Usually when I make things, I choose objects and put them together because they look and feel right.|
And then they gradually tell me what meaning they're holding (for me anyway)
And that's how the titles happen.
This one had me puzzled.
Whenever I'm asked to define assemblage or collage, I always say 'the juxtaposition of disparate elements'.
The putting-together of unlikely neighbours.
For some assemblage artists it's to make a pattern or a picture. For me it always comes out as some sort of philosophical rant suggested by the
interaction between the objects, with their uses and their past.
But for this one, nothing.
So I asked friends around the world to suggest a title.
What a great response!
Over 120 people responded and gave me 158 suggestions.
Responses told me much about the person and their interests.
For those with a strong religious belief, the white clad figure was an angel, and the whole thing was a rapture, a conversation with Jesus, the fall of Lucifer, resurrection,
the Calling, Heaven right next door to Hell, Ethereal connection, the French en prise which means taken up,
or, more cynically, 'Silent Night' with the attached explanation
'As an atheist, the attitude of the figurine suggests prayers to me. The jug heater looks blown to me. It won't work, Just like prayer. Silent Night.'
Feminists saw a "Goddess of the Worn Down", "Blessed Drudgery", and "Rising above domesticity" with the explanation "
'a woman who is ready to stand for herself, and break free or reach out from the
convoluted and iron 'rules' that were created for not just her, but for all womankind. Not to mention that the rules were rusty and outdated!'
"Burnt-Out Embers of Kitchen Tea" with explanation "The bridal figure in white is screaming out against domesticity, prejudice
and the archaic but enduring ritual of the New Zealand 'kitchen Tea'. She's crying out against misogyny, prejudice, and maybe the Church (with the stained glass window) from her quarter
acre cheeseboard of life'. And a tongue-in-cheek suggestion from the other side of that argument: "morning tea's ready, come and get me".
Of those who concentrated on what the hands were expressing many saw it as someone calling out - "Call of Desperation" (that one came from an environmentalist), "hear ye, hear ye",
"Cry from afar" and "I'm all plugged in, can you hear me now?". And a martial artist suggested "microcosmic orbit" with the explanation 'It's a move we do in qigong for grounding and
going forth and we look just like this, ignoring the difficulties around us.'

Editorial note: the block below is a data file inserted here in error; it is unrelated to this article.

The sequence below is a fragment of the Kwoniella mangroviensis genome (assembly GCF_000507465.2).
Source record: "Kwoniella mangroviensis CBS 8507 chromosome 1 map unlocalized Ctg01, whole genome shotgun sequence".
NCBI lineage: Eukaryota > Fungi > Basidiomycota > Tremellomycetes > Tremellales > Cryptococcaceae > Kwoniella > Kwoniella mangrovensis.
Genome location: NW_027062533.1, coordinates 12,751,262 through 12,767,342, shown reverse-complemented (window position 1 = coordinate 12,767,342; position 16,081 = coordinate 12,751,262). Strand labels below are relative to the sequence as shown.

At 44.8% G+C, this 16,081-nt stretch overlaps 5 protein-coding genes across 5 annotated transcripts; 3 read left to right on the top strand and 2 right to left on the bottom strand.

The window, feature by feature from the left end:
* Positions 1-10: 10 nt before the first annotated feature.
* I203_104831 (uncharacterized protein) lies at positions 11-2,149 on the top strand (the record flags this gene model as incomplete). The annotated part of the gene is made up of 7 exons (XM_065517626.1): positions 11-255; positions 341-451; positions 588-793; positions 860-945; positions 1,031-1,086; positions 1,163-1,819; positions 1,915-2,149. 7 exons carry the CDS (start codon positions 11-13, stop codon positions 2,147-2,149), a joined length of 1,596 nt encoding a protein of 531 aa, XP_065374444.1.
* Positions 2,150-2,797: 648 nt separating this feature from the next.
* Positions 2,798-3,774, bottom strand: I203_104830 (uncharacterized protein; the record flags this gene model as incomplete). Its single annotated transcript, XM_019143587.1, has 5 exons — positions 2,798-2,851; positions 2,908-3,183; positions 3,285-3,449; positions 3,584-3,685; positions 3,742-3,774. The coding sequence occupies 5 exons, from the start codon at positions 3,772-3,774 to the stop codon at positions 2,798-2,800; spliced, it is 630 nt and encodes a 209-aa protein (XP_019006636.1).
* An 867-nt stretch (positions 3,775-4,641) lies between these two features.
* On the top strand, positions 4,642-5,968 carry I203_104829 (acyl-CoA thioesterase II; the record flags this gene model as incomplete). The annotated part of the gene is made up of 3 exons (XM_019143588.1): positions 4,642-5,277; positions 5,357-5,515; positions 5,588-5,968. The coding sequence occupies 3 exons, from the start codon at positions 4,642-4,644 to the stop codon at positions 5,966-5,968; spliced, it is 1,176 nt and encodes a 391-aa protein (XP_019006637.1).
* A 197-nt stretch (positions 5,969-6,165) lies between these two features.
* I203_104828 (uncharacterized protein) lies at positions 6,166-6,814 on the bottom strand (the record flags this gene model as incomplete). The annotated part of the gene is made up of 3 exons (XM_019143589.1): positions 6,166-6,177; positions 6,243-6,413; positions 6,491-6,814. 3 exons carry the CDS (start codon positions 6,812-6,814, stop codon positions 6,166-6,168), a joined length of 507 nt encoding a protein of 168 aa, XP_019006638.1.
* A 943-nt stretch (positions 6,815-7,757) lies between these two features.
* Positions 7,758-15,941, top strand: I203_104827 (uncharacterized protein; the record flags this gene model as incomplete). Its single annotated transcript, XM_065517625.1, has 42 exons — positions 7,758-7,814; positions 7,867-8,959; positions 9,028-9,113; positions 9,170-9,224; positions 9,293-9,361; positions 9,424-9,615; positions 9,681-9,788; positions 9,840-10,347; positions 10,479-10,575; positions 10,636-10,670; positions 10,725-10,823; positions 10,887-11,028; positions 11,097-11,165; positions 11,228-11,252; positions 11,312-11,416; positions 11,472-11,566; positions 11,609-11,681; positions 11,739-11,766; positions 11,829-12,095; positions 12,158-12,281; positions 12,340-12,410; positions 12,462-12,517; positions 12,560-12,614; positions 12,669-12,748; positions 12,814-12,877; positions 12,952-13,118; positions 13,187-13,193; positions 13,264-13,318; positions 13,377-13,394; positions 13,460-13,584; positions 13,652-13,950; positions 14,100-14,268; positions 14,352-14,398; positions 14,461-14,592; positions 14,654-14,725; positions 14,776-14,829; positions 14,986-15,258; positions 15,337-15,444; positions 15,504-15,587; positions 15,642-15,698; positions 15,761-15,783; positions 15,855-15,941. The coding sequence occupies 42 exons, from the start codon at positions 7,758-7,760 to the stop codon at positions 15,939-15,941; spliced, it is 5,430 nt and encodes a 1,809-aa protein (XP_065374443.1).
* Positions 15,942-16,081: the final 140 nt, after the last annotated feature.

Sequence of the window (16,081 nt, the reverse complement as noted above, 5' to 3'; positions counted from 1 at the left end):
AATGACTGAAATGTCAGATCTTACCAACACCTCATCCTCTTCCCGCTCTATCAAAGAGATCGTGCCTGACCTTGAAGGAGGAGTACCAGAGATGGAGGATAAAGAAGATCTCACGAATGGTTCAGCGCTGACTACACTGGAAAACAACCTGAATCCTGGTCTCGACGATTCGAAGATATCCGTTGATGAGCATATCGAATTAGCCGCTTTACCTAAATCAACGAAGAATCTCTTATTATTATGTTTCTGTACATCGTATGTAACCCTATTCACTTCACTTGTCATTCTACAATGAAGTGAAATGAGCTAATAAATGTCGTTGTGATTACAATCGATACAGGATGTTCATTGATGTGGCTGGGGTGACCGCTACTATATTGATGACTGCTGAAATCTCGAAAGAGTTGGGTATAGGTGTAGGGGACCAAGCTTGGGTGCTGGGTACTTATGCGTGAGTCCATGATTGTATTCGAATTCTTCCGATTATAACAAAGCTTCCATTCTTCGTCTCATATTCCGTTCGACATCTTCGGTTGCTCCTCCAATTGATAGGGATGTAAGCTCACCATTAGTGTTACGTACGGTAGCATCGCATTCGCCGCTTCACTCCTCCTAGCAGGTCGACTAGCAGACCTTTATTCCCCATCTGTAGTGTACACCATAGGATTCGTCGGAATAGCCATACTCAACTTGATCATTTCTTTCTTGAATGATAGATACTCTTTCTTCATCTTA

Some saw it as listening: - "Waiting for the Music", "Deafening noise", "Stop the Noise!"
Some, relating to the figure alone, took it personally, as in "Our wedding dilemma", "I Do", "Radiant", and "Mirror Mirror on the board l'm the fairest of them all".
Only two were influenced by the figure's complete absence of facial features: "angel blinded by constructivism", and
"Faceless, yet facing adversity" with this explanation given 'On social media, everyone is faceless.
While an uncertain future faces all of us, social media allows us to not only hide from ourselves and our individual fears but from the collective fears of society,
living with Alice down the rabbit hole of madness.'
Those who also concentrated on the old heating element sent me "welcoming the unseen energy", "She was electrified", "too close to the fire", "burnt offering",
"I'm in my element here", "No connection, HotStuff", "Shadows of Old Sparky", "Heat Wave", "The boiling pot/frog...climate change" and "Dancing with an old flame".
This is just a sample - there were so many more good suggestions. But I end with some which embody humour as well as thought. "Oops we have to go back . . . I think I left the stove on",
"Oh for a fire and a billy of water" with explanatory note 'Relating to our dependency on technology and the system to provide for us, until something blows and we are stuffed',
"I left it upstairs!", and "I tried the reboot, it didn't work".
I am grateful to all those who sent suggested titles. You have reinforced my conviction that the viewer's own mind and experience are as valid a path to interpretation as the
label in the art gallery.